A new Framework for Cumulus Parametrization - Ideas, Observations and first Results

Monday, 18 April 2016: 5:00 PM
Ponce de Leon C (The Condado Hilton Plaza)
Benjamin Moebis, ARC Centre of Excellence for Climate System Science, Monash University, VIC, Australia; and C. Jakob and K. Peters

Most cumulus parameterizations used in weather and climate models are build on the assumption that there is a unique small scale response to each possible large scale state. Nevertheless observations show a significant variability in cumulus activity for a given large scale state, especially with smaller domain size. This variability can be parameterized using Markov chains conditioned on the large-scale state to predict convective area fractions at cloud base.

We present a new framework for cumulus parameterization based on the use of the Markov chain model. The framework adopts a high-resolution grid (O(1km)) embedded in a climate model. For each climate model grid-point, the state of convection at each high-resolution grid-point is predicted using the statistical model. The so-derived sub-grid scale information can then be used in determining the characteristics and effects of convection in the climate model grid cell. We will demonstrate that the model can in principle account for many observed features of convection that conventional models fail to predict, such as the state of organization of convection. The use of the framework across multiple model resolutions will also be discussed.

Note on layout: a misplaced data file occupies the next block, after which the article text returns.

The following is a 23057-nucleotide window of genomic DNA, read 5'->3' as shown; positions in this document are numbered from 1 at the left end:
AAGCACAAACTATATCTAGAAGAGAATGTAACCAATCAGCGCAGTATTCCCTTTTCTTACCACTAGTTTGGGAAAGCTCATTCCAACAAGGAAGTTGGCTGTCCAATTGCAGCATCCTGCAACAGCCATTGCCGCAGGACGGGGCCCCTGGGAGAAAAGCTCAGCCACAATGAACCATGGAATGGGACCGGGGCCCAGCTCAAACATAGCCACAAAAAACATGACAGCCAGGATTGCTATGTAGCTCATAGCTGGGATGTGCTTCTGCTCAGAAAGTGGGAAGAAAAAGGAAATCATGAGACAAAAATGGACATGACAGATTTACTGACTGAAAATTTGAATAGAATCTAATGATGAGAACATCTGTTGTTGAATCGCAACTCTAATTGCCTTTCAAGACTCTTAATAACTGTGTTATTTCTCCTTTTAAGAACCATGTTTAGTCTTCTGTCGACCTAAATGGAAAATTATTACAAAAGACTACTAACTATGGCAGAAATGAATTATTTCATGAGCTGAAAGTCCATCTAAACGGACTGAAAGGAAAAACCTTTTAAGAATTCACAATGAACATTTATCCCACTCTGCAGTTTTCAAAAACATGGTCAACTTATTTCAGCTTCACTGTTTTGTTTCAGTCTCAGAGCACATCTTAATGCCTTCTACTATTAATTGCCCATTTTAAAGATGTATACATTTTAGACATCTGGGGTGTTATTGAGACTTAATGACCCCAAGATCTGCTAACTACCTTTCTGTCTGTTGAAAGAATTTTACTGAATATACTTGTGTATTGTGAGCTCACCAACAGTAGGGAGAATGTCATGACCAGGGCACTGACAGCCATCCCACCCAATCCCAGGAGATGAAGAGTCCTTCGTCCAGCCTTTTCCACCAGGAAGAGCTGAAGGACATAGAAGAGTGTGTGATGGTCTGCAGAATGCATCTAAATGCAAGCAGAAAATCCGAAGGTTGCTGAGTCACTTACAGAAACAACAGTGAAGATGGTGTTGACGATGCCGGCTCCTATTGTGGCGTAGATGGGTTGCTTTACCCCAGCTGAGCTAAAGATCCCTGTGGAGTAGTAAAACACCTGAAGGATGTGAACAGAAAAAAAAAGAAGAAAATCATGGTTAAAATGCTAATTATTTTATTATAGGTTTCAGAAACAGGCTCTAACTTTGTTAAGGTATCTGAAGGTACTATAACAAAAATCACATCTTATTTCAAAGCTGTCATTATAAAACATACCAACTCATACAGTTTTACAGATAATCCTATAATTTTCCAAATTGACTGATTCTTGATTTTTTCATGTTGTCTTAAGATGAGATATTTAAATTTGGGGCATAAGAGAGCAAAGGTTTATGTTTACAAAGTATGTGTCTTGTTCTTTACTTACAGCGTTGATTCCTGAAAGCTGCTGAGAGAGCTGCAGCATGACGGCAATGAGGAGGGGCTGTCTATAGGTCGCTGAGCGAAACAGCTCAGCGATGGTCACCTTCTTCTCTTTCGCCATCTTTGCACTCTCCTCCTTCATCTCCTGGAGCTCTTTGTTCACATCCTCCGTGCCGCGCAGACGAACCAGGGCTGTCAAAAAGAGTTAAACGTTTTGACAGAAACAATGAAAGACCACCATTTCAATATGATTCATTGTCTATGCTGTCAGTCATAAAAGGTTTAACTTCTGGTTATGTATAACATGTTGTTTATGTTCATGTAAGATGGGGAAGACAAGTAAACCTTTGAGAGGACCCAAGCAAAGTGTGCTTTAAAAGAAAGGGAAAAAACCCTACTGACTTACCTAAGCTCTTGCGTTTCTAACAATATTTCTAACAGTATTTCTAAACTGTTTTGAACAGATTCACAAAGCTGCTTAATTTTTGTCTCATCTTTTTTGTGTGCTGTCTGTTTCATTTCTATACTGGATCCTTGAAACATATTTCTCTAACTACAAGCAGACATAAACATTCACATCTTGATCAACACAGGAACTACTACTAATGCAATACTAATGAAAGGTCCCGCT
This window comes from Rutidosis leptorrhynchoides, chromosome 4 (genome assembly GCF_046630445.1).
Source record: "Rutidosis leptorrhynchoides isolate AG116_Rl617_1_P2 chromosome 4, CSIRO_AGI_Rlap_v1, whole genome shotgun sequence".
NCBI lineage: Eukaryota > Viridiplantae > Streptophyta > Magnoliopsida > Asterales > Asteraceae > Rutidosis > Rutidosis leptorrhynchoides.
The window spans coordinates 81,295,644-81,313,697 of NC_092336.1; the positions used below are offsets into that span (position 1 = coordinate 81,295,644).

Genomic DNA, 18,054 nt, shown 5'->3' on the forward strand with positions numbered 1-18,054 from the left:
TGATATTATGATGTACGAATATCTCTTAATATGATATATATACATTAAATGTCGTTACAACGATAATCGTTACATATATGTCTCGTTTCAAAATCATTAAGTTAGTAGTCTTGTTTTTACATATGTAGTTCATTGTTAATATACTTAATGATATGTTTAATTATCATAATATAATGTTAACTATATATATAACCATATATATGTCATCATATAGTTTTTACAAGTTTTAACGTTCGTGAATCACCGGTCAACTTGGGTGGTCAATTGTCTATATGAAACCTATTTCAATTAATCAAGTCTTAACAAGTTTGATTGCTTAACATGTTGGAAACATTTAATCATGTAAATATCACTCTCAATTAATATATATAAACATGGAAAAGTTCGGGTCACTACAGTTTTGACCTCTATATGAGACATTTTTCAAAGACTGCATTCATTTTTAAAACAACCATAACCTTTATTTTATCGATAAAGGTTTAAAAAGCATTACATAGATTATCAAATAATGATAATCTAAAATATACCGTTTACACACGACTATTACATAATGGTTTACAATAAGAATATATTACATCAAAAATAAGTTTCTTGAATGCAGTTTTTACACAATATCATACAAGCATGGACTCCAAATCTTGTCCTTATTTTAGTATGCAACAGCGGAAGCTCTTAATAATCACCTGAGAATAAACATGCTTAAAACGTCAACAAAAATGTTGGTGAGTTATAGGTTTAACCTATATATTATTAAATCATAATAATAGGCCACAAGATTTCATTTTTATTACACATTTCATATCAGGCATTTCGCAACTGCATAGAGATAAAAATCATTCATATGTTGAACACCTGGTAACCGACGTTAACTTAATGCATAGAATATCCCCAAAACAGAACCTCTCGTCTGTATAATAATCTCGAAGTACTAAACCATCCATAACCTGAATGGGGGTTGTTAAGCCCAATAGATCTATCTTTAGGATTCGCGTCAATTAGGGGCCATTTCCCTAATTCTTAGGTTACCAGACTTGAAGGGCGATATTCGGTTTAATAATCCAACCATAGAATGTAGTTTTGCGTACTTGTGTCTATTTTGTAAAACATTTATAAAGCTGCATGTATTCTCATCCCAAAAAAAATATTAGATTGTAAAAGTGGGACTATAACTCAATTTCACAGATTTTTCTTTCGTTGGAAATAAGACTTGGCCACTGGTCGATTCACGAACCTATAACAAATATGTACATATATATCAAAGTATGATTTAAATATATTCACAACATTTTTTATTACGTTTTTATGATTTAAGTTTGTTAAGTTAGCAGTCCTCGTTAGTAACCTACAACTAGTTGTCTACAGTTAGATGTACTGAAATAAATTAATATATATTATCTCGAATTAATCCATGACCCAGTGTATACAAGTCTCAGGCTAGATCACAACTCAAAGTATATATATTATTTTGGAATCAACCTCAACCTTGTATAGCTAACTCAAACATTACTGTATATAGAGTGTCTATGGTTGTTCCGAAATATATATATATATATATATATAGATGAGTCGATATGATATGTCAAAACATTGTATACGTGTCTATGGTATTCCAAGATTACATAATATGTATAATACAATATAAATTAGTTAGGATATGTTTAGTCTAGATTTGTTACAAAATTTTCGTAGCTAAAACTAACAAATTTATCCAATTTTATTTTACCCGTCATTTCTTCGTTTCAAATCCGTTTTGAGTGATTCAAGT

In a first implementation of the framework, mid-tropospheric humidity and vertical velocity are used to predict the fraction of the grid-box covered by deep convection. A comparison with radar observations shows considerable skill of the statistical model in reproducing the observed behavior of both mean and variability of deep convective area fraction. Together with simple assumptions on density and vertical velocity at cloud base the new framework is used as a closure assumption in an existing convection parametrization. First results indicate significant improvements in the simulation of tropical variability, including but not limited to the MJO without deteriorating the mean climate.

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